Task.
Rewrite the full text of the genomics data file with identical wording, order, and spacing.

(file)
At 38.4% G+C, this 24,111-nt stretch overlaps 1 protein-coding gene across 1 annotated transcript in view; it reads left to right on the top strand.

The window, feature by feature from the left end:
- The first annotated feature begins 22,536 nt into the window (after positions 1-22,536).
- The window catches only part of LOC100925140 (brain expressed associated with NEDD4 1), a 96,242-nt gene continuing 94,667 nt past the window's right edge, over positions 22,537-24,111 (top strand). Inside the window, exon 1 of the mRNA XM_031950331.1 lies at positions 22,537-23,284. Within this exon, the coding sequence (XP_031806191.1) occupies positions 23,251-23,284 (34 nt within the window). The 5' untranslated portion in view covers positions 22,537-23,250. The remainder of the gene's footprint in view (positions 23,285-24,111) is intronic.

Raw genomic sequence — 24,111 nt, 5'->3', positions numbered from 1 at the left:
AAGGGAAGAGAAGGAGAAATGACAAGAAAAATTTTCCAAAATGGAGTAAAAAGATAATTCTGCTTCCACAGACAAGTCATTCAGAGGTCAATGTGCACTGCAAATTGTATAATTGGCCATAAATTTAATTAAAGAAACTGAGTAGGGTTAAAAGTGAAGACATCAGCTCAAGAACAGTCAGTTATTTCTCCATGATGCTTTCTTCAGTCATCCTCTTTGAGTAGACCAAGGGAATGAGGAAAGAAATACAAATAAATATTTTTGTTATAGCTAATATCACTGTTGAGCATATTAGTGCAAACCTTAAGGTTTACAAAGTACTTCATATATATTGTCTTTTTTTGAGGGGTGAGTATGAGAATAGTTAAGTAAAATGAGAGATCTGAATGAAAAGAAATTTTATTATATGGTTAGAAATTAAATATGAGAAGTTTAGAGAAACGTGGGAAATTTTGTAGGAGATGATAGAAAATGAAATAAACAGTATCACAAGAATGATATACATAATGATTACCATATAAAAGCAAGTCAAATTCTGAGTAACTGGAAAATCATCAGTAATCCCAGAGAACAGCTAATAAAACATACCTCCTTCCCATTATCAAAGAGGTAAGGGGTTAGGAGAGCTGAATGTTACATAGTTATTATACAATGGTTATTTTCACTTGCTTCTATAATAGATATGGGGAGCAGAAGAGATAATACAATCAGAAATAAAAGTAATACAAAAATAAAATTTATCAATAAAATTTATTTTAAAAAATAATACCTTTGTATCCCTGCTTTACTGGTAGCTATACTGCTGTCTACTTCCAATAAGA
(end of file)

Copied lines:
At 38.4% G+C, this 24,111-nt stretch overlaps 1 protein-coding gene across 1 annotated transcript in view; it reads left to right on the top strand.

The window, feature by feature from the left end:
- The first annotated feature begins 22,536 nt into the window (after positions 1-22,536).
- The window catches only part of LOC100925140 (brain expressed associated with NEDD4 1), a 96,242-nt gene continuing 94,667 nt past the window's right edge, over positions 22,537-24,111 (top strand). Inside the window, exon 1 of the mRNA XM_031950331.1 lies at positions 22,537-23,284. Within this exon, the coding sequence (XP_031806191.1) occupies positions 23,251-23,284 (34 nt within the window). The 5' untranslated portion in view covers positions 22,537-23,250. The remainder of the gene's footprint in view (positions 23,285-24,111) is intronic.

Raw genomic sequence — 24,111 nt, 5'->3', positions numbered from 1 at the left:
AAGGGAAGAGAAGGAGAAATGACAAGAAAAATTTTCCAAAATGGAGTAAAAAGATAATTCTGCTTCCACAGACAAGTCATTCAGAGGTCAATGTGCACTGCAAATTGTATAATTGGCCATAAATTTAATTAAAGAAACTGAGTAGGGTTAAAAGTGAAGACATCAGCTCAAGAACAGTCAGTTATTTCTCCATGATGCTTTCTTCAGTCATCCTCTTTGAGTAGACCAAGGGAATGAGGAAAGAAATACAAATAAATATTTTTGTTATAGCTAATATCACTGTTGAGCATATTAGTGCAAACCTTAAGGTTTACAAAGTACTTCATATATATTGTCTTTTTTTGAGGGGTGAGTATGAGAATAGTTAAGTAAAATGAGAGATCTGAATGAAAAGAAATTTTATTATATGGTTAGAAATTAAATATGAGAAGTTTAGAGAAACGTGGGAAATTTTGTAGGAGATGATAGAAAATGAAATAAACAGTATCACAAGAATGATATACATAATGATTACCATATAAAAGCAAGTCAAATTCTGAGTAACTGGAAAATCATCAGTAATCCCAGAGAACAGCTAATAAAACATACCTCCTTCCCATTATCAAAGAGGTAAGGGGTTAGGAGAGCTGAATGTTACATAGTTATTATACAATGGTTATTTTCACTTGCTTCTATAATAGATATGGGGAGCAGAAGAGATAATACAATCAGAAATAAAAGTAATACAAAAATAAAATTTATCAATAAAATTTATTTTAAAAAATAATACCTTTGTATCCCTGCTTTACTGGTAGCTATACTGCTGTCTACTTCCAATAAGA